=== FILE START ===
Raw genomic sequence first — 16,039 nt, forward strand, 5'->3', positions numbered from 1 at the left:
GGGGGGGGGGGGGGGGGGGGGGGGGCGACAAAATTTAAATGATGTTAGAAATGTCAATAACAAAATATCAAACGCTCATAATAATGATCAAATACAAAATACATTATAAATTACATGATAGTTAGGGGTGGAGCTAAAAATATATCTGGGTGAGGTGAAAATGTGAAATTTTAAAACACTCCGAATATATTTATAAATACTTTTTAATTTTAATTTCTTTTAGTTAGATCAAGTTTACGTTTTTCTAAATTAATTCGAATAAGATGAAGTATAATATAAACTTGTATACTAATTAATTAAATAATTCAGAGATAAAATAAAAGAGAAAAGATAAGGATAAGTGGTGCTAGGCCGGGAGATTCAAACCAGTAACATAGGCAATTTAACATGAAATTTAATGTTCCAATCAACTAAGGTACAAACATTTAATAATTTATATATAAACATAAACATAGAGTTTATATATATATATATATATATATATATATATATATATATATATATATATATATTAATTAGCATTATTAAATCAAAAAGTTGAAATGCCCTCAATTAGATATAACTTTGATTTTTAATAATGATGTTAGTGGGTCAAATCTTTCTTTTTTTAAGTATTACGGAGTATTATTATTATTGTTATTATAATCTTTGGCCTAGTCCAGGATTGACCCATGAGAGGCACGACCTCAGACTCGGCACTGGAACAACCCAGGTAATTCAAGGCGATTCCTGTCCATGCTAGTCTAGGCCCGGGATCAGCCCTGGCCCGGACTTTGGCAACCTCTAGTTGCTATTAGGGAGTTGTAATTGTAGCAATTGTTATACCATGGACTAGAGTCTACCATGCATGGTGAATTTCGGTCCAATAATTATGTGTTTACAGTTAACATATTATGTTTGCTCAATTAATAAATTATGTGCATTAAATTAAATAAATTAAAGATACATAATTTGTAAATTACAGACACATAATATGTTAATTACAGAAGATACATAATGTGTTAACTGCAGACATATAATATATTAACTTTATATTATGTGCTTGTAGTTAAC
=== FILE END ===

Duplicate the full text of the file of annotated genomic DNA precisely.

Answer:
Raw genomic sequence first — 16,039 nt, forward strand, 5'->3', positions numbered from 1 at the left:
GGGGGGGGGGGGGGGGGGGGGGGGGCGACAAAATTTAAATGATGTTAGAAATGTCAATAACAAAATATCAAACGCTCATAATAATGATCAAATACAAAATACATTATAAATTACATGATAGTTAGGGGTGGAGCTAAAAATATATCTGGGTGAGGTGAAAATGTGAAATTTTAAAACACTCCGAATATATTTATAAATACTTTTTAATTTTAATTTCTTTTAGTTAGATCAAGTTTACGTTTTTCTAAATTAATTCGAATAAGATGAAGTATAATATAAACTTGTATACTAATTAATTAAATAATTCAGAGATAAAATAAAAGAGAAAAGATAAGGATAAGTGGTGCTAGGCCGGGAGATTCAAACCAGTAACATAGGCAATTTAACATGAAATTTAATGTTCCAATCAACTAAGGTACAAACATTTAATAATTTATATATAAACATAAACATAGAGTTTATATATATATATATATATATATATATATATATATATATATATATATATATATTAATTAGCATTATTAAATCAAAAAGTTGAAATGCCCTCAATTAGATATAACTTTGATTTTTAATAATGATGTTAGTGGGTCAAATCTTTCTTTTTTTAAGTATTACGGAGTATTATTATTATTGTTATTATAATCTTTGGCCTAGTCCAGGATTGACCCATGAGAGGCACGACCTCAGACTCGGCACTGGAACAACCCAGGTAATTCAAGGCGATTCCTGTCCATGCTAGTCTAGGCCCGGGATCAGCCCTGGCCCGGACTTTGGCAACCTCTAGTTGCTATTAGGGAGTTGTAATTGTAGCAATTGTTATACCATGGACTAGAGTCTACCATGCATGGTGAATTTCGGTCCAATAATTATGTGTTTACAGTTAACATATTATGTTTGCTCAATTAATAAATTATGTGCATTAAATTAAATAAATTAAAGATACATAATTTGTAAATTACAGACACATAATATGTTAATTACAGAAGATACATAATGTGTTAACTGCAGACATATAATATATTAACTTTATATTATGTGCTTGTAGTTAAC